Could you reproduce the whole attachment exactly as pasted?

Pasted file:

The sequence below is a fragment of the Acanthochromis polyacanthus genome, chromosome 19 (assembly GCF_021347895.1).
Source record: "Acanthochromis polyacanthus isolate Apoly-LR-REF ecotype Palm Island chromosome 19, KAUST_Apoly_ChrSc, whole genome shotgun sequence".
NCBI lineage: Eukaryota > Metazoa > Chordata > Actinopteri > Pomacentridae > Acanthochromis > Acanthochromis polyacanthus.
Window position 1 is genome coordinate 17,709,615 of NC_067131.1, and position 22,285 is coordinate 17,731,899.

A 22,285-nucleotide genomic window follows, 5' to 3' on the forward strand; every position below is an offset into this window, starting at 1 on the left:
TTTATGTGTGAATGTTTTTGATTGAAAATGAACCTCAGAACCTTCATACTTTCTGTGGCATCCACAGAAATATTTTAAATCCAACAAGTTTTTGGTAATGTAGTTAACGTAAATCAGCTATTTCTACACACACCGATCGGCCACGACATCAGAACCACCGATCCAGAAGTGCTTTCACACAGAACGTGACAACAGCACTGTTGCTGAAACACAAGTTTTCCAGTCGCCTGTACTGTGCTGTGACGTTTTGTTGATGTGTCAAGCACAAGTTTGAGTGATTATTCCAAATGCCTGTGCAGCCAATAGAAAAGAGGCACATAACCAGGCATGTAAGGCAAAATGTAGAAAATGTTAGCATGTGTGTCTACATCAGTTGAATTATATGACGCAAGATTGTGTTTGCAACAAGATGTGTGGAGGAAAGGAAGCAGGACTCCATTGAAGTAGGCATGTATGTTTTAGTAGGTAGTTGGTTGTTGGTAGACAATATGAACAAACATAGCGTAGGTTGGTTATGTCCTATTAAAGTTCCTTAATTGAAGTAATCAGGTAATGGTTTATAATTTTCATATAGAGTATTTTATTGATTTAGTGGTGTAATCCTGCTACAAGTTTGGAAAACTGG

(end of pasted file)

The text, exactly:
The sequence below is a fragment of the Acanthochromis polyacanthus genome, chromosome 19 (assembly GCF_021347895.1).
Source record: "Acanthochromis polyacanthus isolate Apoly-LR-REF ecotype Palm Island chromosome 19, KAUST_Apoly_ChrSc, whole genome shotgun sequence".
NCBI lineage: Eukaryota > Metazoa > Chordata > Actinopteri > Pomacentridae > Acanthochromis > Acanthochromis polyacanthus.
Window position 1 is genome coordinate 17,709,615 of NC_067131.1, and position 22,285 is coordinate 17,731,899.

A 22,285-nucleotide genomic window follows, 5' to 3' on the forward strand; every position below is an offset into this window, starting at 1 on the left:
TTTATGTGTGAATGTTTTTGATTGAAAATGAACCTCAGAACCTTCATACTTTCTGTGGCATCCACAGAAATATTTTAAATCCAACAAGTTTTTGGTAATGTAGTTAACGTAAATCAGCTATTTCTACACACACCGATCGGCCACGACATCAGAACCACCGATCCAGAAGTGCTTTCACACAGAACGTGACAACAGCACTGTTGCTGAAACACAAGTTTTCCAGTCGCCTGTACTGTGCTGTGACGTTTTGTTGATGTGTCAAGCACAAGTTTGAGTGATTATTCCAAATGCCTGTGCAGCCAATAGAAAAGAGGCACATAACCAGGCATGTAAGGCAAAATGTAGAAAATGTTAGCATGTGTGTCTACATCAGTTGAATTATATGACGCAAGATTGTGTTTGCAACAAGATGTGTGGAGGAAAGGAAGCAGGACTCCATTGAAGTAGGCATGTATGTTTTAGTAGGTAGTTGGTTGTTGGTAGACAATATGAACAAACATAGCGTAGGTTGGTTATGTCCTATTAAAGTTCCTTAATTGAAGTAATCAGGTAATGGTTTATAATTTTCATATAGAGTATTTTATTGATTTAGTGGTGTAATCCTGCTACAAGTTTGGAAAACTGG